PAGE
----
Find out more about what to expect with your puppy from next month.

More Helpful Resources For Doodle Puppy Parents

4 thoughts on “Your 5-Month Old Puppy (Doodle At 20-24 Weeks)

  1. Thank you for sending and please continue to do so, however Pebbles is no longer with us. She was brutally killed by my neighbors Newfoundland on May 14 during our walk home. I tried to protect her and was unable to do that. I will be getting another puppy on July 16 at 8 weeks. I was just telling my husband how I was wondering how she would have changed in the past month. She had only her baby teeth when she was killed. She loved her Bully rings and we never had a problem with biting or chewing. The new dog has the same sire and coloring but I couldn’t get a girl so will make room for a boy dog in our home and hearts. She will always be missed.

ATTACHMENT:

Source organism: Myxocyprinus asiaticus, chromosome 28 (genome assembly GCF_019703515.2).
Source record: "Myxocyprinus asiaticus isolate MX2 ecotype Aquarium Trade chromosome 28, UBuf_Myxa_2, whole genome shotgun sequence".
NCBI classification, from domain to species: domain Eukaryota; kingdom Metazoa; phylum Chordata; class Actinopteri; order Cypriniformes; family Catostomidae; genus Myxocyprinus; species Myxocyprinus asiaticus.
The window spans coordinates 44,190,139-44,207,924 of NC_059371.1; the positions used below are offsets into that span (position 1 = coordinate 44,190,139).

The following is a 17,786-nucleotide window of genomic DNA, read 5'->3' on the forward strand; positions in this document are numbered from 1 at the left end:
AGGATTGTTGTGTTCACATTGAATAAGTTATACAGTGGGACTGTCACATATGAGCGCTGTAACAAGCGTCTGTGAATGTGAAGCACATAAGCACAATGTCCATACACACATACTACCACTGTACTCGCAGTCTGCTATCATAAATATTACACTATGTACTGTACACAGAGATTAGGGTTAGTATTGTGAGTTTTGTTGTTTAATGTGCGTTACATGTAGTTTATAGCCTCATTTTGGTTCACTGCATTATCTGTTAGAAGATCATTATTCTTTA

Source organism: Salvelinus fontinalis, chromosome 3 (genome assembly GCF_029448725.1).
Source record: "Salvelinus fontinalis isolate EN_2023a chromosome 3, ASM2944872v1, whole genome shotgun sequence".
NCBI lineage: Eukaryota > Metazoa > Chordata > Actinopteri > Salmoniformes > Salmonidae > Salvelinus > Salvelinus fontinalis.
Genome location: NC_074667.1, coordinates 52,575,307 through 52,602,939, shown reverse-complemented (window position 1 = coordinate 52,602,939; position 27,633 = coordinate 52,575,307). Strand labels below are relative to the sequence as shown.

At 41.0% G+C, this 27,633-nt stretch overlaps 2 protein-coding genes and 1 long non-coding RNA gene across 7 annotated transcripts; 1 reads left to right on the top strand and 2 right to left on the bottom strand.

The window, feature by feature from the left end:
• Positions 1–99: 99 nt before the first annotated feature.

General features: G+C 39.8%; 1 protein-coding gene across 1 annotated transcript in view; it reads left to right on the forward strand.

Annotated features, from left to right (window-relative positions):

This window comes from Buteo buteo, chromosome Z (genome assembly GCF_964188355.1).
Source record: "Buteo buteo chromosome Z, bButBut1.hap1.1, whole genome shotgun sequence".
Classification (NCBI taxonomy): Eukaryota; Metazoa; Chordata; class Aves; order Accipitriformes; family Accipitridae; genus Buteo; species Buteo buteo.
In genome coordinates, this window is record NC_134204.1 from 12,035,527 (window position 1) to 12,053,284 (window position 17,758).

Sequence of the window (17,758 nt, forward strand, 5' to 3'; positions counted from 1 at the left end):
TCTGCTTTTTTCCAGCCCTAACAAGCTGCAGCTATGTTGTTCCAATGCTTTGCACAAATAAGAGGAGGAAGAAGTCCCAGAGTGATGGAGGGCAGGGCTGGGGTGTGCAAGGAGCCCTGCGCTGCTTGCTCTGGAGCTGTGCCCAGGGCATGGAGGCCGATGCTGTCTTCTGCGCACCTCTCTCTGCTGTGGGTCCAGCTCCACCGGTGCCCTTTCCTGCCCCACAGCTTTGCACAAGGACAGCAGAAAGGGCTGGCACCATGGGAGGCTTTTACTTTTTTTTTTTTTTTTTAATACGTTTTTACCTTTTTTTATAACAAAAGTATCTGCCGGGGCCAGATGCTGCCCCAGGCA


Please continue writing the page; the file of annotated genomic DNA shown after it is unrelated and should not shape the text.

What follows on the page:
2. Hello – I need some expert advice regarding my 5 month old mini golden doodle “Max”. He has started to show serious signs of aggression especially around family dogs who share his space and toys/show affection towards his owners. His brother lives next door and they play every day, but both have been starting to fight aggressively so we have had to stop their daily visits. I am wondering why this behaviour has just started and concerned that this will only get worse resulting in injuries. Do you think its hormonal and recommend that he get neutered earlier? Is this a male thing because my female golden doodle never showed any signs of aggression. Any feedback would be helpful.